As weird, mysterious smart watches arrive at Soldiers’ doors unsolicited, the Army’s Criminal Investigation Division (CID) warns about the program sending these things out with potentioally dubious purposes.
CID suspects that these smart watches could be part of a deliberate scheme orchestrated by malicious individuals who are targeting troops to gain unauthorized access to their personal information. The exact scale of the issue is not yet known, the CID’s decision to issue a military-wide alert indicates that this program has affected a significant number of individuals and services. What is particularly concerning is that these smartwatches automatically connect to Wi-Fi networks and users’ smartphones immediately after activation, without requiring any input or permission. (Eh-hem… Skynet)
The CID is currently investigating the potential involvement of criminals, terrorists, or foreign entities hostile to the United States in this suspicious smartwatch program. Another motive under consideration is a tactic called “brushing,” where companies send counterfeit products to individuals with the intention of receiving positive online reviews.
Joseph Corsi, a former Army member and the chief security officer for Foundry, a company affiliated with Digital Currency Group, emphasized the importance of exercising caution when connecting personal devices to sources that are unknown or unverified. Corsi pointed out the associated risks of connecting to Wi-Fi networks that may be malicious and the potential dangers of pairing devices whose authenticity cannot be confirmed, citing previous incidents like finding USB devices in parking lots.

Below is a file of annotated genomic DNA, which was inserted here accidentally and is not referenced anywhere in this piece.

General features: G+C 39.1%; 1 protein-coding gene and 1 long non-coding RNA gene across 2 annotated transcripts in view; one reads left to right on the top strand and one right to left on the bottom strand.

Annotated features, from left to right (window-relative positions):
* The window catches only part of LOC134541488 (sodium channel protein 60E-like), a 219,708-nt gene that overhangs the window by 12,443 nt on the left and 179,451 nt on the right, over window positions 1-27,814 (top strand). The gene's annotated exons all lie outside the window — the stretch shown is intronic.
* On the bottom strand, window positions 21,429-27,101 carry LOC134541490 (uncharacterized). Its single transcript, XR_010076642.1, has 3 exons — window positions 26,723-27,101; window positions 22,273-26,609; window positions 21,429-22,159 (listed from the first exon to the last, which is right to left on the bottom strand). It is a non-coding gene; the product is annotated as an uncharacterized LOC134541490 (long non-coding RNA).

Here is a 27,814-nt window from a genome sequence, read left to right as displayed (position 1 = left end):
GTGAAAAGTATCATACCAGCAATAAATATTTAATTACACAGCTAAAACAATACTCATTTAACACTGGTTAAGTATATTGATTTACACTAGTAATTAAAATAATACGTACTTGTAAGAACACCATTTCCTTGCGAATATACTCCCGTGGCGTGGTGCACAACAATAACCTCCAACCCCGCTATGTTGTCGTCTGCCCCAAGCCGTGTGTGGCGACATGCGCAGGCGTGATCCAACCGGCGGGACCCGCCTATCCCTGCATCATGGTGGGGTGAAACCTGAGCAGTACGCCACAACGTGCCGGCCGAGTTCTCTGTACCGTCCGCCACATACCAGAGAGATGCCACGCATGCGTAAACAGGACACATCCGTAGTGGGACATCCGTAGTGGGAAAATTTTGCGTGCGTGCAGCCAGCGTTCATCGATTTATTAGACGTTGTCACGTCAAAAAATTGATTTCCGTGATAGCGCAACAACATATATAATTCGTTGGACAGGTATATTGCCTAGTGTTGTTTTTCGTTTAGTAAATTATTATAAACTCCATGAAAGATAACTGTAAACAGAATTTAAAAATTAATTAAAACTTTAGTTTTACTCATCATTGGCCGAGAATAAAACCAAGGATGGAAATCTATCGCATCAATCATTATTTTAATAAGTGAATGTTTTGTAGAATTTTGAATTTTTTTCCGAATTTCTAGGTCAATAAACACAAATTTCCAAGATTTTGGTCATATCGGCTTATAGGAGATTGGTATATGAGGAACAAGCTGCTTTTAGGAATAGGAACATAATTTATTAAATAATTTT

It is noteworthy that these dubious smartwatches have emerged at a time when the military is actively exploring how to incorporate smart and wearable technology into the professional lives of service members. These devices present opportunities for monitoring health, and fitness levels and assisting in training and goal-setting.
During the COVID-19 pandemic, the military has gained valuable knowledge on how to integrate wearable devices into readiness. One notable program is the Defense Innovation Unit’s Rapid Assessment of Threat Exposure (RATE), which aims to track the health of service members and predict and monitor potentially dangerous infections. In May, the program secured $10 million in funding. Additionally, the Space Force is currently in the process of implementing a program that utilizes wearable fitness devices, including smartwatches, to evaluate the progress of its personnel.
In light of this concerning development, experts urge service members to exercise caution and skepticism when faced with unexpected or unsolicited equipment. If a device seems too good to be true, it is advisable to discard it and seek confirmation from trusted sources before proceeding.